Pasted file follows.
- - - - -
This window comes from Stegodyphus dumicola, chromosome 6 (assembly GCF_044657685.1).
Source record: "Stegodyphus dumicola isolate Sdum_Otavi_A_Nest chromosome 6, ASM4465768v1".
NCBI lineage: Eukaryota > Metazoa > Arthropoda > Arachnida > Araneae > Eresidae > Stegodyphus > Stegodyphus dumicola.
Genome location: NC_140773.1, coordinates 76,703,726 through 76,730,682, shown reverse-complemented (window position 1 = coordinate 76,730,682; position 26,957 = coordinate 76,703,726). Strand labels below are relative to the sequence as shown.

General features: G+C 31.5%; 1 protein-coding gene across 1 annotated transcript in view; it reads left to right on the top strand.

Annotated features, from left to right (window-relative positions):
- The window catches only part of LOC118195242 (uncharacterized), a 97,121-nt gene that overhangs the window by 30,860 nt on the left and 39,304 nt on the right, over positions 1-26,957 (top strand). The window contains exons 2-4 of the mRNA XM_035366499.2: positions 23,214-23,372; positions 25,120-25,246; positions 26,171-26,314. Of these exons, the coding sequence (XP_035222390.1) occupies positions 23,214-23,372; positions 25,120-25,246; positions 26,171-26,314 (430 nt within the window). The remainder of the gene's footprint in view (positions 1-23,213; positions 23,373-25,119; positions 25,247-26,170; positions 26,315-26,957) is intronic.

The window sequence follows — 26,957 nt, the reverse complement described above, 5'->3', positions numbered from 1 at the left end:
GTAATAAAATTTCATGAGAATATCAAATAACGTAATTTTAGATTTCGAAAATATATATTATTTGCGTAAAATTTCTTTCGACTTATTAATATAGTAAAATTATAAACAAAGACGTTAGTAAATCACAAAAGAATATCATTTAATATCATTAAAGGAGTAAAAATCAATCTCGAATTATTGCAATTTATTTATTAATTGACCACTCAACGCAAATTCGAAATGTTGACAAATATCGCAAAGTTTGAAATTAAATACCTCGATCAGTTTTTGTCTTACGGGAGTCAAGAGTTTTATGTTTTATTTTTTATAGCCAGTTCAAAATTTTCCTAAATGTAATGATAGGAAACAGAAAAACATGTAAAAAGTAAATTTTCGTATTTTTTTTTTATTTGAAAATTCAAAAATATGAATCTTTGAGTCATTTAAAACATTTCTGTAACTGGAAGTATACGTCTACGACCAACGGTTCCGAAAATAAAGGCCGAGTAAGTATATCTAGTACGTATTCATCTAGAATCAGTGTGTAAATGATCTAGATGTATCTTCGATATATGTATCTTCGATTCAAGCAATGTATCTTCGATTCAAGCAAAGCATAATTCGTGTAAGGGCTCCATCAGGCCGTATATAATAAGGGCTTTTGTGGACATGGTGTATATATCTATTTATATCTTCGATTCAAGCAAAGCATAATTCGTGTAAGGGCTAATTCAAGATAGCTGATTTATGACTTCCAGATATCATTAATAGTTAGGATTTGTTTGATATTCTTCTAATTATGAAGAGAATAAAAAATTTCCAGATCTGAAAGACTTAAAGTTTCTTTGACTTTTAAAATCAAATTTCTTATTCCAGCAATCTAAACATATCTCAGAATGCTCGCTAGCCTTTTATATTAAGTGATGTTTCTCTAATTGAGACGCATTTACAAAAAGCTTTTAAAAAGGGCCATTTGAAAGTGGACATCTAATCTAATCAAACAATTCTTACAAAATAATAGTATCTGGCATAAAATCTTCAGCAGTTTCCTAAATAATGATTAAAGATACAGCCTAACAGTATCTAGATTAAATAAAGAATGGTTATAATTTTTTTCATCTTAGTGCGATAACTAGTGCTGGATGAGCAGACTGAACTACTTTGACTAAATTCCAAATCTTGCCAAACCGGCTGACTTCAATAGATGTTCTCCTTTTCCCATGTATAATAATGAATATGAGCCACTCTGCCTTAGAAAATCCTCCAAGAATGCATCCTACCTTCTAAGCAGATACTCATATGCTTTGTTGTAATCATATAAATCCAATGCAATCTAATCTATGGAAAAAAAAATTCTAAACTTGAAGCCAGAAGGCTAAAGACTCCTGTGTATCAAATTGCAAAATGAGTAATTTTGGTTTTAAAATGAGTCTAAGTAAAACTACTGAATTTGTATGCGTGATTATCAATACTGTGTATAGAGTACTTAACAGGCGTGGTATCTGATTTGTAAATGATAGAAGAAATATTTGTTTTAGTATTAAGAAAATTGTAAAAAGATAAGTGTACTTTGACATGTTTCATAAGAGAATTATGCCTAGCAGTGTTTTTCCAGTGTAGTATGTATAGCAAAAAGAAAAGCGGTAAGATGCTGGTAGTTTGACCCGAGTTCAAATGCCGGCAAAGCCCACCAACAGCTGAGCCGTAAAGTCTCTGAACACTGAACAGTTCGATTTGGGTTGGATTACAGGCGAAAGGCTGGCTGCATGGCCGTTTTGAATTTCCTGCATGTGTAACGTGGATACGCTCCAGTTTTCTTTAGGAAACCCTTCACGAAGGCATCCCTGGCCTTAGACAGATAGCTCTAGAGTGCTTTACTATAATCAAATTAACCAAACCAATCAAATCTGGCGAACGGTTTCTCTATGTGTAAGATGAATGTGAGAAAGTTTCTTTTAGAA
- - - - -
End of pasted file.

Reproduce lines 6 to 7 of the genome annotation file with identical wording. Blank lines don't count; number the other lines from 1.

Annotated features, from left to right (window-relative positions):
- The window catches only part of LOC118195242 (uncharacterized), a 97,121-nt gene that overhangs the window by 30,860 nt on the left and 39,304 nt on the right, over positions 1-26,957 (top strand). The window contains exons 2-4 of the mRNA XM_035366499.2: positions 23,214-23,372; positions 25,120-25,246; positions 26,171-26,314. Of these exons, the coding sequence (XP_035222390.1) occupies positions 23,214-23,372; positions 25,120-25,246; positions 26,171-26,314 (430 nt within the window). The remainder of the gene's footprint in view (positions 1-23,213; positions 23,373-25,119; positions 25,247-26,170; positions 26,315-26,957) is intronic.